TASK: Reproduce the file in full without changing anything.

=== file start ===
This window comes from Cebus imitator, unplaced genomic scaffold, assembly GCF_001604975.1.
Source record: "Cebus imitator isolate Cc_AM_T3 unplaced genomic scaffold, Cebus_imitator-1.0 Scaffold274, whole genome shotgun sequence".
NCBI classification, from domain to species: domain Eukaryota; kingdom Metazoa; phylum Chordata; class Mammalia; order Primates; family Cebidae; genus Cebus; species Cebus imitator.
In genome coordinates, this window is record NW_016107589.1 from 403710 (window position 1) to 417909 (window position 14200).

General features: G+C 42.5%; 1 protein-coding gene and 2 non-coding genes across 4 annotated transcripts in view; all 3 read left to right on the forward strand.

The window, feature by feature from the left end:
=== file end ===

This window comes from Cebus imitator, unplaced genomic scaffold, assembly GCF_001604975.1.
Source record: "Cebus imitator isolate Cc_AM_T3 unplaced genomic scaffold, Cebus_imitator-1.0 Scaffold274, whole genome shotgun sequence".
NCBI classification, from domain to species: domain Eukaryota; kingdom Metazoa; phylum Chordata; class Mammalia; order Primates; family Cebidae; genus Cebus; species Cebus imitator.
In genome coordinates, this window is record NW_016107589.1 from 403710 (window position 1) to 417909 (window position 14200).

General features: G+C 42.5%; 1 protein-coding gene and 2 non-coding genes across 4 annotated transcripts in view; all 3 read left to right on the forward strand.

The window, feature by feature from the left end: